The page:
My program allocates a very large number of instances that comprise a long-lived DAWG. During the construction of this DAWG, there are times when the progress slows down 100 fold, and this correlates perfectly with .NET performing gen 2 GC collections. During these periods, the "% time in GC" is 99.5%, and the "total gen 2 collections" increments every few seconds. After several back-to-back gen 2 collections, they stop triggering for no obvious reason and the program speeds up again. A few minutes later, the cycle restarts.
The number of instances I create is on the order of 25 million, and they take up several GB of RAM, so it's not too surprising that the gen 2 collections take this long. What is surprising is that gen 2 collections come in "trains", and get triggered continually.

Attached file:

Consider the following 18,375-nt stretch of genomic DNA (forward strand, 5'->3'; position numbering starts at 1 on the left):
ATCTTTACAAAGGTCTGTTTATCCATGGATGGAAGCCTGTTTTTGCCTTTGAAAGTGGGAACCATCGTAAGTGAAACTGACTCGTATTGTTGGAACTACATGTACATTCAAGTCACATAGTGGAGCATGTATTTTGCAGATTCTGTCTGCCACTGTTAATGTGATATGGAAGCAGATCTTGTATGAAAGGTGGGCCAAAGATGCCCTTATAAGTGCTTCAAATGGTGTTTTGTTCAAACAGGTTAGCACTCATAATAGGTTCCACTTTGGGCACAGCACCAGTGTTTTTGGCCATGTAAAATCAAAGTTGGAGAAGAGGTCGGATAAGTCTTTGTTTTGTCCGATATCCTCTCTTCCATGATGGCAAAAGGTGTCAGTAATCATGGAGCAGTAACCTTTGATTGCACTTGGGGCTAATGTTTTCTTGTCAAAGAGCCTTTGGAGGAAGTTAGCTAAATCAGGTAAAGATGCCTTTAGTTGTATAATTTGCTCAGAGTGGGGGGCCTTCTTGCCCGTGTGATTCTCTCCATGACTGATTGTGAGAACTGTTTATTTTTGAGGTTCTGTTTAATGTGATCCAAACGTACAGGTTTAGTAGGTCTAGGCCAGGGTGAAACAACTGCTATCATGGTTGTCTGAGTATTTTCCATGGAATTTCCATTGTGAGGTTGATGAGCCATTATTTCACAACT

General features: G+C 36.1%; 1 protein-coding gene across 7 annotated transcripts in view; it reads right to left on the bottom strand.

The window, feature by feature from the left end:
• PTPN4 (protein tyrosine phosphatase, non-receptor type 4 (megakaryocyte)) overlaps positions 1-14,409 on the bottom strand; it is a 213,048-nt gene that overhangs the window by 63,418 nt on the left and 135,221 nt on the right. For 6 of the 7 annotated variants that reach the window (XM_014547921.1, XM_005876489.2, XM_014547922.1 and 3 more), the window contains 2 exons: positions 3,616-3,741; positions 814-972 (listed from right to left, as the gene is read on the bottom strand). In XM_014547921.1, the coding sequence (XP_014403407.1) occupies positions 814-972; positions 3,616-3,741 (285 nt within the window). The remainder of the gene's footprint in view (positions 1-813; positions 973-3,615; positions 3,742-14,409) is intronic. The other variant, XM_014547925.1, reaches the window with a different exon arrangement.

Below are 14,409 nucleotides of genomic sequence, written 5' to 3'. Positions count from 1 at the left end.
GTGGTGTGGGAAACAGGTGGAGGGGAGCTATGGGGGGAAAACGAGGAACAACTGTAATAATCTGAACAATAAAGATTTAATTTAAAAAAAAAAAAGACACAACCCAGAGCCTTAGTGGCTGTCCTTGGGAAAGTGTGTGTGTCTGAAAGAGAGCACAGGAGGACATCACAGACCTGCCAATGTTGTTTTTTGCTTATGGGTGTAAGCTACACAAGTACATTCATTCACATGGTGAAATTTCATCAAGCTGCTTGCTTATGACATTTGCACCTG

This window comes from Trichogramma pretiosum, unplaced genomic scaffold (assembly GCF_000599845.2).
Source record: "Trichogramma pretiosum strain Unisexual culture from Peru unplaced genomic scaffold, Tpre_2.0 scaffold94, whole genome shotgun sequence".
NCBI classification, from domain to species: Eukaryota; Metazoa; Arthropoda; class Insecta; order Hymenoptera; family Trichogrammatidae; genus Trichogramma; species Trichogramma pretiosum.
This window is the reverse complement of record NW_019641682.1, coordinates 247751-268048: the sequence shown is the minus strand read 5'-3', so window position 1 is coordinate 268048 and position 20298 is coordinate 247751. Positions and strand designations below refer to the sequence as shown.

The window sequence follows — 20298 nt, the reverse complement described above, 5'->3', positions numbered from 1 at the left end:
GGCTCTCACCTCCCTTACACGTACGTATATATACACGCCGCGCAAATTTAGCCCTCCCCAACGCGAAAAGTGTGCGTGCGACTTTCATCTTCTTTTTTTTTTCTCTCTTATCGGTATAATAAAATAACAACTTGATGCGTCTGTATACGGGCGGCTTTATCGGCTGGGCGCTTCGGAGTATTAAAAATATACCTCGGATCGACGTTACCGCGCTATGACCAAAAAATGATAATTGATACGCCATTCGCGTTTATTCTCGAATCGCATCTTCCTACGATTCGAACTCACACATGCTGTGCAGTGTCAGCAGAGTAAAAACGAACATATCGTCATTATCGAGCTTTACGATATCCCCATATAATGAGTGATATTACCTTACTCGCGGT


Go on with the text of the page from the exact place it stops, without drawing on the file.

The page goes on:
Can I somehow prevent this without completely rethinking my approach? Perhaps there's some way to ask .NET to suspend gen 2 collections until further notice? The program runs very efficiently apart from these occurrences, so .NET is clearly quite up to this task apart from this unfortunate corner-case behaviour.
(I tried setting GCSettings.LatencyMode to GCLatencyMode.Batch, but the issue remained. The amount of free physical RAM at the time the GCs start happening is around 1GB. This is on a 64-bit machine.)